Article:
This module explores some of the advanced principles and techniques used in Forensic Science as well as the roles of Forensic Scientists. This will include higher level forensic practical skills involved in the investigation, searching and examination of crime scenes, as well as the examination techniques utilised in the collection of some evidence types found at crime scenes.
The aim of this Module is to provide the student with: the ability to evaluate, examine and understand the process, management and control of crime scenes, along with the techniques and methodology of crime scene investigation and examination. It will also develop a sound understanding of the value of selected chemical and physical techniques used in criminal investigations.
By the end of this module the student should be able to:
1. Apply techniques of crime scene examination recording and searching
2. Assess and interpret crime scene evidence
3. Assess, manage safely and secure major incident and crime scenes
4. Locate and collect effective samples of evidence
5. Produce relevant documentation relating to scene examination
6. Select appropriate techniques for evidence recording, packaging and labelling to preserve and protect evidence and maintain the chain of custody of evidence
1 Approach to Crime Scene Investigation
Roles responsibilities and liabilities of crime scene investigation and management, along with protection of the scene and co- ordination from initial assessment to scene conclusion
2 Crime Scene Examination and Searching
Methodologies for effective searching, examining points of entry, systematic approach, use of light sources and photography. Fingerprinting techniques (e.g dusting, ninhydrin and cyanoacrylates), fingerprint identification and classification, casting techniques for tool-marks and footwear marks, footwear enhancement, comparison and identification
3 Advanced Enhancement Techniques
Application of advanced enhancement techniques for latent marks using chemical and lighting techniques, along with selection of the appropriate visualisation techniques to develop them on various substrates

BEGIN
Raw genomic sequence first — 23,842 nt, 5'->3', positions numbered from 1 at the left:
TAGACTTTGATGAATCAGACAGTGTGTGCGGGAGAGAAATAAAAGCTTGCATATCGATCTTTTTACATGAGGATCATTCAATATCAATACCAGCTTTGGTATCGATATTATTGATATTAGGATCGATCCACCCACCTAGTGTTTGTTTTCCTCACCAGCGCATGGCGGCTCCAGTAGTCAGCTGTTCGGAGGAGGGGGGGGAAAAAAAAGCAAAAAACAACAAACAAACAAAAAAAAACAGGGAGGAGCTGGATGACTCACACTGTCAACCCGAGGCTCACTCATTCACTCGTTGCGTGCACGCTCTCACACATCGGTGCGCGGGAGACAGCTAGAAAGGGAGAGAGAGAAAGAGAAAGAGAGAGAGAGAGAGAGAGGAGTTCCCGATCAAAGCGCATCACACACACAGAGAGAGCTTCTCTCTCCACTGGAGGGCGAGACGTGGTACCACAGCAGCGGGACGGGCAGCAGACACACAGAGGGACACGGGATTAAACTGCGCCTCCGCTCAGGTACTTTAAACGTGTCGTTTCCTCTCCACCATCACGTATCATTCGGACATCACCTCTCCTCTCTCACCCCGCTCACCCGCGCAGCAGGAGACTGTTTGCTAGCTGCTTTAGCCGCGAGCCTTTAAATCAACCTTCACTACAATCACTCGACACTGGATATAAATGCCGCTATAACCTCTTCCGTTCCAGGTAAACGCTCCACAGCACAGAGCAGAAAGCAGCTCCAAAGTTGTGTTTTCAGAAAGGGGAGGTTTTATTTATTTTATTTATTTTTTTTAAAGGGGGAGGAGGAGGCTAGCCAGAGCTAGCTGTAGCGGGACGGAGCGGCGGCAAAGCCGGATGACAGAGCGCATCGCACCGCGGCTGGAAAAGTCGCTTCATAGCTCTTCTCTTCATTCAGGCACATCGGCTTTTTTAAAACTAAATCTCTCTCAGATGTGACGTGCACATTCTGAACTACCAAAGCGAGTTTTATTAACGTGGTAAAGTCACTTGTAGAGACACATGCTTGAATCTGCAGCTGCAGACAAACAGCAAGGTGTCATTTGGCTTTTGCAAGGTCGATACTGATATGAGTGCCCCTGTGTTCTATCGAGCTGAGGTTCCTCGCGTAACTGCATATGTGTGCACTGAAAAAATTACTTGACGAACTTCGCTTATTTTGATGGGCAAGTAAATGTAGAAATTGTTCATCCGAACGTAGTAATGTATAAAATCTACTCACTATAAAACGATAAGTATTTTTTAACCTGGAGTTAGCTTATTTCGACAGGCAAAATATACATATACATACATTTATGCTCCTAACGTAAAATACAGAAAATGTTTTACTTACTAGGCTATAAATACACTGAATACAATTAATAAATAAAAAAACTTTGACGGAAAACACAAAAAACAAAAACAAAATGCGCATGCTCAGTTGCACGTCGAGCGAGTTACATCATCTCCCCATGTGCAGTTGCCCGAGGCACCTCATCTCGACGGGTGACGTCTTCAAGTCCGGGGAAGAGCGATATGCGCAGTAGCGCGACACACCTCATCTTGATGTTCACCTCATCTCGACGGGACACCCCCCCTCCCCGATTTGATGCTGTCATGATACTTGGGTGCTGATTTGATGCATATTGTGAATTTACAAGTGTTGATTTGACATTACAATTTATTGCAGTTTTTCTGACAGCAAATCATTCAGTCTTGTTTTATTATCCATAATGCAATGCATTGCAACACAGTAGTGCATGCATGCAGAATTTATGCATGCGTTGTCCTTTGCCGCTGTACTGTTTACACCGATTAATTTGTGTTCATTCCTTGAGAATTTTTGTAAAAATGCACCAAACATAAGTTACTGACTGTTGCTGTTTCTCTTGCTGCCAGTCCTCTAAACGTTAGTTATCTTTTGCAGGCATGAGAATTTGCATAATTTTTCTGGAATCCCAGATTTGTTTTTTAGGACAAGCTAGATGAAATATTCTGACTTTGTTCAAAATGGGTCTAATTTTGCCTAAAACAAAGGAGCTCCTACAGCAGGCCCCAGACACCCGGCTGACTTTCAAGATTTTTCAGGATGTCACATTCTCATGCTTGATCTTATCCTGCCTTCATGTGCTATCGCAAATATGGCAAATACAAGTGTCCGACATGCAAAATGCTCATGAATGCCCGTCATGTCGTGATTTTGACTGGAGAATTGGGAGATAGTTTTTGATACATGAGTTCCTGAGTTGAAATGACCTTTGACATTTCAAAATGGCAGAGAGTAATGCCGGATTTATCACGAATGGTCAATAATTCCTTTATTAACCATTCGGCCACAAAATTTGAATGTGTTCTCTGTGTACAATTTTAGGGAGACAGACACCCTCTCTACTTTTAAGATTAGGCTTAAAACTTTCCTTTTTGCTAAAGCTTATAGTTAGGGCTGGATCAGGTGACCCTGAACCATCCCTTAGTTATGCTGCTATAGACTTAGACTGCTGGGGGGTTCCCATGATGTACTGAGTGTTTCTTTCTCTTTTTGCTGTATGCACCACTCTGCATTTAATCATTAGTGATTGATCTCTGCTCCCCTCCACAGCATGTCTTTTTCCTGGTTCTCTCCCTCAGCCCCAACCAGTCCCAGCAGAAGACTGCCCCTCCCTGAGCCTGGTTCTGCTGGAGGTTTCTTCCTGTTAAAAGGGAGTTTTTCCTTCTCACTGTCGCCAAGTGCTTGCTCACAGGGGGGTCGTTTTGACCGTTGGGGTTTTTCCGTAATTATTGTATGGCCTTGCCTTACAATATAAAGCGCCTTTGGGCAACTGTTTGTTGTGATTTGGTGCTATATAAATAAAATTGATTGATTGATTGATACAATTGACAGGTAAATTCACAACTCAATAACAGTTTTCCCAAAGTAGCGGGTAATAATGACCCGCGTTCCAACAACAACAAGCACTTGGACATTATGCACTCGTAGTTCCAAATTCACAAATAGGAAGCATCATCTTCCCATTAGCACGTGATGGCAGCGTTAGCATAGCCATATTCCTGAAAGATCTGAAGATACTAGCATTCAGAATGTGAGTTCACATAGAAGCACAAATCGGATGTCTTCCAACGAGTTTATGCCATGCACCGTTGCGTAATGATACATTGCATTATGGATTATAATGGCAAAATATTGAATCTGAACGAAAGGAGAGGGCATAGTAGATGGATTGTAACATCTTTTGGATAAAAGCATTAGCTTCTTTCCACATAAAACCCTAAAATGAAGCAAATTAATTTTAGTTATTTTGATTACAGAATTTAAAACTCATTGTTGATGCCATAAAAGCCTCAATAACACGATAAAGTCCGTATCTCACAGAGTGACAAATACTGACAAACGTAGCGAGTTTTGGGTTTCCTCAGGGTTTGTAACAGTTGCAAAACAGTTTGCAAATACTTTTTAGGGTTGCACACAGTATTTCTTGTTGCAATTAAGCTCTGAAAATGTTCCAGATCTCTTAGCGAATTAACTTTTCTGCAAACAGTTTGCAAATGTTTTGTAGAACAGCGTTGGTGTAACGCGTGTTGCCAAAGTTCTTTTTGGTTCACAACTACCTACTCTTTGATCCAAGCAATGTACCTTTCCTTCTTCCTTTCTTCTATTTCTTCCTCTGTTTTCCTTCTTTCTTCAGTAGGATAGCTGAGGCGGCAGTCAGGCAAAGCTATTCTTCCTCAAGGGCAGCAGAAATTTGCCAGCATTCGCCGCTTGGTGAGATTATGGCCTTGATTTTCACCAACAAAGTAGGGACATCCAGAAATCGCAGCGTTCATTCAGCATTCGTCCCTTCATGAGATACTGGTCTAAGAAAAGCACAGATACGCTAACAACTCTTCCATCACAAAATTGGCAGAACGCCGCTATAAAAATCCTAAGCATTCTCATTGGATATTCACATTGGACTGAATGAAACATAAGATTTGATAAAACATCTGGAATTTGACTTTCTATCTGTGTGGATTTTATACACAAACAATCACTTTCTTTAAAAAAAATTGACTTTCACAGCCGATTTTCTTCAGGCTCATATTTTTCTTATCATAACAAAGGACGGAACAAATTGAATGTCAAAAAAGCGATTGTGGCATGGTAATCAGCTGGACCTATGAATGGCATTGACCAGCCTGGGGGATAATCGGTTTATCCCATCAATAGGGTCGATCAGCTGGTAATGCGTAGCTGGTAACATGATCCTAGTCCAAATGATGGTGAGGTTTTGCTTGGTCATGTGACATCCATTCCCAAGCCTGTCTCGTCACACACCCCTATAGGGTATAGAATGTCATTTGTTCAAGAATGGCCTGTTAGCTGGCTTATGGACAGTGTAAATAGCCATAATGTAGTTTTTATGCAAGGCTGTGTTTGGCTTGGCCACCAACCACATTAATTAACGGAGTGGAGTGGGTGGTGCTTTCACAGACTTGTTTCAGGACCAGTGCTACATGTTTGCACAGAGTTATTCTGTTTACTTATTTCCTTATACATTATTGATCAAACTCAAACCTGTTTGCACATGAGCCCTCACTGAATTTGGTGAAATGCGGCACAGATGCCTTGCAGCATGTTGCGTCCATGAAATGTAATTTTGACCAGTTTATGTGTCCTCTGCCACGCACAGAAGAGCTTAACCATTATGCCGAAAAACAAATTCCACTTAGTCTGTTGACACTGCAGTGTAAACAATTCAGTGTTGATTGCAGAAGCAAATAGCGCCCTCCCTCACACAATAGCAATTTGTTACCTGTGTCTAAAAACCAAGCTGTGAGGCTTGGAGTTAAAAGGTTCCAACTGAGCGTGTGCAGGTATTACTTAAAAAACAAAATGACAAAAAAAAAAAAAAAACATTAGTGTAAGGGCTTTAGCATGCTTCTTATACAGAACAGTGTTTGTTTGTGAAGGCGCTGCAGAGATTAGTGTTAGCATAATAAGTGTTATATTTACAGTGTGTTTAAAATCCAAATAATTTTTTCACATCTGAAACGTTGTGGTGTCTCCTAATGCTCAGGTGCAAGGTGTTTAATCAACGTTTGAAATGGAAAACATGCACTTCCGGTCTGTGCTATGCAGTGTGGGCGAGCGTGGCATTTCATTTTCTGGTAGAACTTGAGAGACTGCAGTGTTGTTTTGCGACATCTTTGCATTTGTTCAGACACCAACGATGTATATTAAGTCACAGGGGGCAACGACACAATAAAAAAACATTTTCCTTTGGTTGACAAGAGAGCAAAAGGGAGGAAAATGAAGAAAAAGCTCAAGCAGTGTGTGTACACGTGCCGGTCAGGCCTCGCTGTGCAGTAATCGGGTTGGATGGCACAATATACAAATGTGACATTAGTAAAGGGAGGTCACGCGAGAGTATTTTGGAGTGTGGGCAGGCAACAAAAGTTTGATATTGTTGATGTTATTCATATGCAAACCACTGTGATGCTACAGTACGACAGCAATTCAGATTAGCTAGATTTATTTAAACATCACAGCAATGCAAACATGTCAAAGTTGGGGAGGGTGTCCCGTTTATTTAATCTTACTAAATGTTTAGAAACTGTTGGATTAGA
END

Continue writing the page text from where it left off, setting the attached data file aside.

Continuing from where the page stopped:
4 Report writing
The production of reports used to record evidence found at a scene and present evidence in court, which will follow the evidence from crime scene to court
Teaching and Learning Work Loads
For session 2020/21 the expectation is that the teaching and learning hours stated in this descriptor will form a mix of synchronous and asynchronous student/staff activity, with the majority of this being online. The exact pattern of this activity is likely to vary from the standard face-to-face hours listed below but the overall student effort remains the same. Up-to-date information on the delivery of the module can be found on the relevant module MLS site and on your student timetable.
|Teaching and Learning Method||Hours|
SCQF Level - The Scottish Credit and Qualifications Framework provides an indication of the complexity of award qualifications and associated learning and operates on an ascending numeric scale from Levels 1-12 with SCQF Level 10 equating to a Scottish undergraduate Honours degree.
Credit Value – The total value of SCQF credits for the module. 20 credits are the equivalent of 10 ECTS credits. A full-time student should normally register for 60 SCQF credits per semester.
We make every effort to ensure that the information on our website is accurate but it is possible that some changes may occur prior to the academic year of entry. The modules listed in this catalogue are offered subject to availability during academic year 2020/21 , and may be subject to change for future years.